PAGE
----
Polyamory – identity? lifestyle?



There is a debate about whether Polyamory should be considered a sexual orientation (SO). A sexual orientation is defined as the quality that determines one’s romantic and/or sexual interests. Socially we treat sexual orientations as permanent states of being, meaning once one identifies with a particular orientation, their sexual and romantic behaviors follow suit. Now with sexual identities such as “Queer” “Pansexual” and “Pomosexual,” there is a formal rejection of the idea of limiting sexual and romantic behaviors to specific identities. Queer is a catch-all to indicate some level of non-normativity, Pansexuality means being romantically and sexually attracted to specific individuals – not their genders and Pomosexuality is short for “post-modern sexuality,” which idicates a refusal to be categorized and limited by labels.

The pro-SO side explains that Polyamory is a philosophical identity, much like Pomosexuality, Pansexuality and Queer that is present regardless of relationship status. The anti-SO side says that once Polyamory is considered an identity, it loses the freedom and fluidity that makes it so great.

Sex Geek’s The Problem with Polynormativity highlights the anti-SO concerns and discusses several myths that are portrayed in the media. Now that Polyamory has been given some air-time, it seems that there isn’t much flexibility in how Polyamory is portrayed: hierarchies, strict rules, white-centric, young, etc. There is excessive weight put on to open relationships as opposed to other relationship forms that exist within Polyamory.

Note: Not everyone who is Polyamorous or connected to Polyamory in any way agrees with this article. Check out Scott from Sexpressed’s thoughts on it. What are your thoughts? about Polyamory as a sexual orientation or about either of the articles?

3 thoughts on “Polyamory – identity? lifestyle?

  1. I found Sex Geek’s article highly inspirational, and in many ways a much-distilled equivalent of Jamie Heckert’s very long and complex research project on resisting the very notion of a sexual orientation: http://sexualorientation.info/index.html.

    Scott’s response reeks of a cynical, pessimistically pragmatic tone, all too easily laying claim to ostensibly simple and self-evident truths about the nature of human relationships and how the world works. While I get his frustration with the largely theoretical and somewhat inaccessible form of Sex Geek’s writing, it also feels like he just doesn’t get the point of the article (which is, incidentally, perhaps indicative of just how inaccessible it is). Articulating polyamory as a set of practices and relations has drastically different implications than claiming it to simply be a different way of navigating the world as-is – and perhaps as a philosophical approach to intimacy in human relationships, it is just as much about trying to create and prefigure different social relations, based upon values of trust, openness, honesty, and mutual understanding. More practical and “common-sense” approaches seem rather depressing to me – love should be crazy, experimental, and always pushing some edge, always seeking to create something new and different, and embrace the uncertainties and discomforts that arise from people sharing themselves so deeply with others.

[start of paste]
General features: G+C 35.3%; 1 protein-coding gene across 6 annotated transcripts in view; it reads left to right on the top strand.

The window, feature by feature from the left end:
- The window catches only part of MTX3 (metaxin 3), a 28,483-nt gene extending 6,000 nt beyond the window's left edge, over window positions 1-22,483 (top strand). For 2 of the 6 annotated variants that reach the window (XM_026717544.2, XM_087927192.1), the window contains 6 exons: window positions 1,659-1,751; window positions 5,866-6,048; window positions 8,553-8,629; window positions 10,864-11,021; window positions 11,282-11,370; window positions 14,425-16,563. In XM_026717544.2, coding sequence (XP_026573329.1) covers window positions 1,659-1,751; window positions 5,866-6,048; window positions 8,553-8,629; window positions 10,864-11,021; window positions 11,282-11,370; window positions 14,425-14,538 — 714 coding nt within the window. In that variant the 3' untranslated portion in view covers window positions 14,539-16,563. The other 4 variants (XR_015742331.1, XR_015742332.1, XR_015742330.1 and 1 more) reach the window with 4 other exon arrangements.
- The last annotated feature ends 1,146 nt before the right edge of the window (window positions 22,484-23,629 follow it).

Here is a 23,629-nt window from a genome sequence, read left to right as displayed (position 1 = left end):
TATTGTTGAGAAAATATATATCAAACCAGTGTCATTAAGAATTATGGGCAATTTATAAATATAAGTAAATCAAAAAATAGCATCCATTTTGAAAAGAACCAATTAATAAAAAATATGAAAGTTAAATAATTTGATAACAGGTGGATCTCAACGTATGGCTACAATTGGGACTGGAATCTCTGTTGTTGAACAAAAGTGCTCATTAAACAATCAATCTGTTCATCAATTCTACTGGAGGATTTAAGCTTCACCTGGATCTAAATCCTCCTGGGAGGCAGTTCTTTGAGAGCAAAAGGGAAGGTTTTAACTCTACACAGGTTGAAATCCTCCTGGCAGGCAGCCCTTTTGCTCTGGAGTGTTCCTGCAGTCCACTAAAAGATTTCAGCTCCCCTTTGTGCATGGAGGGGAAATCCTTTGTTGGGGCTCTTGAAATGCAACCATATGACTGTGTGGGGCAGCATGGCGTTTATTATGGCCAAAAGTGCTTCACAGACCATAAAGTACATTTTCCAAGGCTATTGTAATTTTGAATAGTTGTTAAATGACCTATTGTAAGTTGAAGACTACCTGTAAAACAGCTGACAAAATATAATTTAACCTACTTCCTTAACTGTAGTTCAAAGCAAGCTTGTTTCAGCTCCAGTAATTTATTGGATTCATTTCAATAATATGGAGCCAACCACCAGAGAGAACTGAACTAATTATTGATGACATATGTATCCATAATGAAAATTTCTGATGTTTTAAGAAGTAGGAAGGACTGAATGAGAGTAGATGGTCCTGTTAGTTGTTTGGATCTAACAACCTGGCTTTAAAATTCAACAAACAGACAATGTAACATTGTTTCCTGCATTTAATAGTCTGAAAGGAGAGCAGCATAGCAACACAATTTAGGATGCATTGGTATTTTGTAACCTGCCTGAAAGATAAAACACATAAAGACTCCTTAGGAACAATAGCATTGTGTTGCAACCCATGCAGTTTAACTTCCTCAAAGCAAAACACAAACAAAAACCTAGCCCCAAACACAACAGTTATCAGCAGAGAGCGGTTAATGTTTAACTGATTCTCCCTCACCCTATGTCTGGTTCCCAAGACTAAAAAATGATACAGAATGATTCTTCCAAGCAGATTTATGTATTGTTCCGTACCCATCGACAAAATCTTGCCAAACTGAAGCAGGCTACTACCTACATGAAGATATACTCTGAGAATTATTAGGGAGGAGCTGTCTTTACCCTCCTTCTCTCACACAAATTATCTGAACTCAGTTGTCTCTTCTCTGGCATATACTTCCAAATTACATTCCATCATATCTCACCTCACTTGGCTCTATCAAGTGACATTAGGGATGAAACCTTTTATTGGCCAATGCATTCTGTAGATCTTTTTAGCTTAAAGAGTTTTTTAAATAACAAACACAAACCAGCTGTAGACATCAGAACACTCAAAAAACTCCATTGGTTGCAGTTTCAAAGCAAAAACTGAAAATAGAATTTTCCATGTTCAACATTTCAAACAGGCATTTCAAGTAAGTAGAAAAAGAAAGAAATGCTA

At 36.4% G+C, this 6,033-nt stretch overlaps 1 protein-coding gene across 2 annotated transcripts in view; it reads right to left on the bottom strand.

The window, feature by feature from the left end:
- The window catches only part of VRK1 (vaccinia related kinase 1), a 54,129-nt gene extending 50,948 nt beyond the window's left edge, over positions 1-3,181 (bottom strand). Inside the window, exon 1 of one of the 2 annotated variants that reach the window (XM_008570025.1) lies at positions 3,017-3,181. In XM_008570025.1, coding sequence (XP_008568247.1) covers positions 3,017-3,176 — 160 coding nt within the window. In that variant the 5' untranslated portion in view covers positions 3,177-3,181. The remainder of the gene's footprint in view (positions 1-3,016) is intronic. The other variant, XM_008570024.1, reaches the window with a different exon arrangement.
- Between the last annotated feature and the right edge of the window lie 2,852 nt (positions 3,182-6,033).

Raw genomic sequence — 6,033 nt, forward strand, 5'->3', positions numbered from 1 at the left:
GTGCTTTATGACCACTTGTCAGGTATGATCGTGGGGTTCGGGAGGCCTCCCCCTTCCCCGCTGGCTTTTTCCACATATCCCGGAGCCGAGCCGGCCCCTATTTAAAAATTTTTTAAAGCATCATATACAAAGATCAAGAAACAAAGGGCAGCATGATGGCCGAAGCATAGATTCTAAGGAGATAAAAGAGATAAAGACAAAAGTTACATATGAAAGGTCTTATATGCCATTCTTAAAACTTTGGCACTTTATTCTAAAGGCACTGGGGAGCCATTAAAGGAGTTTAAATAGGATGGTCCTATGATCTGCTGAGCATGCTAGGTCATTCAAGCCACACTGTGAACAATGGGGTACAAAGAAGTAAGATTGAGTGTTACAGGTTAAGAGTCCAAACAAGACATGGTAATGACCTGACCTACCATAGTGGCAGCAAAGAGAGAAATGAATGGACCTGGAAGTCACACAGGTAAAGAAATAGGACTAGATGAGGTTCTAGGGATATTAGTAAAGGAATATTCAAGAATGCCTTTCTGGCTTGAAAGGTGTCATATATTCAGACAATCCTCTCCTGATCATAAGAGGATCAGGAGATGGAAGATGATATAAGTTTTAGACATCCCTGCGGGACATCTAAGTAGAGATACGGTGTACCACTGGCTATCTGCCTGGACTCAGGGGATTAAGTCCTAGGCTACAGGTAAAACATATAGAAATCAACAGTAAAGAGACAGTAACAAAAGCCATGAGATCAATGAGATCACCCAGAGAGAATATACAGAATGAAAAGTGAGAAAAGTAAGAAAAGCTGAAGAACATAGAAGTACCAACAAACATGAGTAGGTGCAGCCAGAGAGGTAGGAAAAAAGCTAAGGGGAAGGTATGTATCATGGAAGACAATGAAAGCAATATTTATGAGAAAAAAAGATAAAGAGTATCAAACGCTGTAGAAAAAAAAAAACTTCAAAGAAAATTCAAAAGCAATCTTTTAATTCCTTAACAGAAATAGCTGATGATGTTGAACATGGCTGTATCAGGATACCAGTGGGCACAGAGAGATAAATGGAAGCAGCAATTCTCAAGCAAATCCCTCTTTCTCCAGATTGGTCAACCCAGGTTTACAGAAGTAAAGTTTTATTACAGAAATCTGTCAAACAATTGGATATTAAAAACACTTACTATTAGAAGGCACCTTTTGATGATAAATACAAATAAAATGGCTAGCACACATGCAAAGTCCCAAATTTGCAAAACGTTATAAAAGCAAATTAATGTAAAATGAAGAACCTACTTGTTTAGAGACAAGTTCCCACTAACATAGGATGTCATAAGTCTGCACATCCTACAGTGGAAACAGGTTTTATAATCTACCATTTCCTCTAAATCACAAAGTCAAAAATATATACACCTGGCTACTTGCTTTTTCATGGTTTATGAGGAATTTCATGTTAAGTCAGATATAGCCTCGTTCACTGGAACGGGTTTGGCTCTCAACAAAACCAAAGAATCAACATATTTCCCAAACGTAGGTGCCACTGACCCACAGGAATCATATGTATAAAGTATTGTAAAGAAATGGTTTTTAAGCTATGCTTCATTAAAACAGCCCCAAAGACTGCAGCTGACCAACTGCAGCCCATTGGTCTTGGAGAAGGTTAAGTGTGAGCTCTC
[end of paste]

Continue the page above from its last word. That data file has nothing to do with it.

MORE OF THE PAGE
1. I partially agree with you Ian, thank you for your post. I read Scott’s response a bit differently. I felt that his frustration was more about ‘competitive queerness,’ i.e. your way is not really queer/ queer enough.

      I appreciate the fluidity and freedom that is permitted within polyamory and recognize the threat of “publicizing” it, but is there room for “normative polyamory” within the big umbrella? I believe that there is room for both social constructivist and pragmatic ideologies, all it requires is respect.

  2. As the writer of the article in question (I run http://www.sexpressed.com) I am very glad to see that Rachel has hit the nail on the head in regards to what I was trying to get across. What’s funny to me is that Ian’s comment does exactly what my article was trying to say is a bad thing: Ian says that polyamory should be *this* way and if it isn’t *this* way then he doesn’t think that’s giving it the proper credit. My argument is that there is no *this* way, there is only EVERY way. If the polyamory elitists want to hold on to their word with all their might and only let certain individuals with certain principles and certain formations of relationships use it, that’s their burden to bear. But to me, polyamory (or simply non-monogamy) is about structuring your relationships the way you want to, outside the box of monogamy. Once we start saying “this is the way and there is no other way” we start to do the very thing that we say we’re fighting against: trying to put love in a box.

Leave a Reply

Your email address will not be published. Required fields are marked *

14 − two =


%d bloggers like this: